Boxer (armoured fighting vehicle)

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Boxer
120-2048 IMG.JPG
German GTK Boxer prototype
Type Armoured fighting vehicle
Place of origin Germany/Netherlands
Specifications
Weight 25.2 t (24.8 long tons; 27.8 short tons) (vehicle);
33 t (32 long tons; 36 short tons) (gross)
Length 7.88 m (25 ft 10 in)
Width 2.99 m (9 ft 10 in)
Height 2.37 m (7 ft 9 in) (baseline vehicle)
Crew 3 (+8)

Armor AMAP composite armour
Main
armament
40mm automatic grenade launcher (Heckler & Koch GMG) or 12.7 mm heavy machine gun (M3M)
Engine MTU V8 199 TE20 Diesel[1]
530 kW (711 hp)
Power/weight 16.1 kW/t (max weight)
Suspension 8x8
Operational
range
1,100 km (684 mi)
Speed 103 km/h (64 mph)

The Boxer is a German-Dutch multirole armoured fighting vehicle designed to accomplish a number of operations through the use of installable mission modules. It is produced by the ARTEC GmbH (ARmoured vehicle TEChnology) industrial group, and the programme is being managed by OCCAR (Organisation for Joint Armament Cooperation). ARTEC GmbH is seated in Munich, its parent companies are Krauss-Maffei Wegmann and Rheinmetall on the German side, and Rheinmetall Nederland for the Netherlands. Other names are GTK (Gepanzertes Transport Kraftfahrzeug; armoured transport vehicle) Boxer and MRAV for Multirole Armoured Vehicle.

Production history[edit]

The Boxer is a cooperative European design project aimed at producing the next generation of armoured utility vehicle. The project was originally started as a joint venture between Germany, Britain and France, but France left the programme in 1999, later to pursue their own design, the Véhicule Blindé de Combat d'Infanterie (VBCI). However, in early 2001 the Netherlands signed a Memorandum of Understanding and joined the project. In July 2003, shortly after the start of the Iraq war, the UK Ministry of Defence announced its intention to withdraw from the Boxer programme and focus on the Future Rapid Effect System (FRES). Each partner in the programme (including the UK) was to receive four prototypes by July 2004. The first prototype was delivered to Germany in 2002 and was subject to evaluation trials in Germany. The first Dutch prototype was delivered in October 2003. Production deliveries were scheduled to commence in 2004, but the numerous design changes and political problems delayed production until 2008.

The Netherlands requires around 400 Boxers, to replace the M577 and the support variants of the YPR-765 in the Royal Netherlands Army, with the Netherlands having already confirmed the procurement of 200 vehicles in autumn of 2006. The fighting versions of the YPR-765 will be replaced by the CV90 IFV.

On December 13, 2006 the German parliament approved the procurement of 272 Boxers for the German Army,[2] to replace shares of its M113 and Fuchs TPz 1 vehicles. When the high numbers of Fuchs´ become obsolete by 2020, more Boxers are likely to follow.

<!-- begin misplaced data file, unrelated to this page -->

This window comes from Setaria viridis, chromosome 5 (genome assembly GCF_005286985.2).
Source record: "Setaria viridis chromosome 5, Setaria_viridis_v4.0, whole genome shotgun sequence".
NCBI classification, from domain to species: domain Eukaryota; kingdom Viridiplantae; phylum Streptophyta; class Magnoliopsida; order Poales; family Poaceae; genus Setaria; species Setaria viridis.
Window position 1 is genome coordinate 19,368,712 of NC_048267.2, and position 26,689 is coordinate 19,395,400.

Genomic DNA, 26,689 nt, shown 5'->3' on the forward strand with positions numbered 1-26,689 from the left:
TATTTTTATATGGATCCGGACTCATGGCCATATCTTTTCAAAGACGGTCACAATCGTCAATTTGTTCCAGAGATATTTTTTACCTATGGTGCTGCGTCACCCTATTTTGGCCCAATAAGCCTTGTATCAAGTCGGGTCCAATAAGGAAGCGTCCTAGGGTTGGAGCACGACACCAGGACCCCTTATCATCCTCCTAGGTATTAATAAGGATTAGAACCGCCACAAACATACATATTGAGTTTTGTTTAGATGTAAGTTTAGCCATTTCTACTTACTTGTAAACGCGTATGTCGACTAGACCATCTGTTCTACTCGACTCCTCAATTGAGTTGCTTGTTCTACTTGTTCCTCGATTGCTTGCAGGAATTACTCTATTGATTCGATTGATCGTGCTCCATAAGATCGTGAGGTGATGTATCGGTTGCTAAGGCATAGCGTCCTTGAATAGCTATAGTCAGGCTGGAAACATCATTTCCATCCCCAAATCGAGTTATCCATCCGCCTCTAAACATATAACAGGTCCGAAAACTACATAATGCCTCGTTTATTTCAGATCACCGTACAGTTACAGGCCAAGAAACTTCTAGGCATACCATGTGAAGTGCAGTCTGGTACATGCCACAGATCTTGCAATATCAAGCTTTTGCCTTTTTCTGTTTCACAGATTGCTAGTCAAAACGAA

So far, about 600 Boxers are planned for the German Army. On September 23, 2009, the first Boxer was officially handed over to the German Federal Office of Defence, Technology and Procurement (BWB).[3]

In June 2007, the Boxer was being considered for the British FRES programme.

In spring 2011 first German production vehicles with FLW200 remote weapon stations (equipped with M2QCB machine guns and H&K 40mm GMGs) were handed over to Infantry Battalion 292 and Mountain Infantry Battalion 231 for training and deployment to Afghanistan in the second half of 2011.

HK GMG on board the Boxer
GTK Boxer Detail.jpg
GTK Boxer front.JPG

Design[edit]

The Boxer is an eight-wheeled MRAV, easily dwarfing most contemporary vehicles with its size. At 33 ton combat weight, it is also about 10 tons heavier than many other contemporary vehicles within the same role. It is designed to carry out a variety of utility missions with maximum flexibility; this is achieved via several different "mission modules" specialized for various tasks which are available separately from the vehicle. The base vehicle is independent of the modules, and modules can be interchanged within an hour. Each module incorporates a primary safety cell with a triple floor.

Known mission modules[edit]

The Boxer is built with a high degree of standardization, and designed to be maintained easily and efficiently. It is capable of being air transported in the future A400M tactical airlifter.

Most Boxer variants feature the remote-controlled light remote weapon station 200 (FLW 200) produced by Krauss-Maffei Wegmann.[5]

Protection[edit]

The basic vehicle shell is composed of hard steel, and "modular armour" is sandwiched between it and the vehicle cell. The three elements are held together by fastening bolts. The modular armour, currently, is a specialized ceramic mix, but future versions of the armour can be easily fitted to the vehicle by slab replacement. The hull protects against top attack bomblets and anti-personnel mines, including suspended seats to improve crew protection from explosions below the vehicle. The vehicle is outfitted with advanced thermal, radar, and acoustic stealth technology.

Variants[edit]

Dutch variants[6][edit]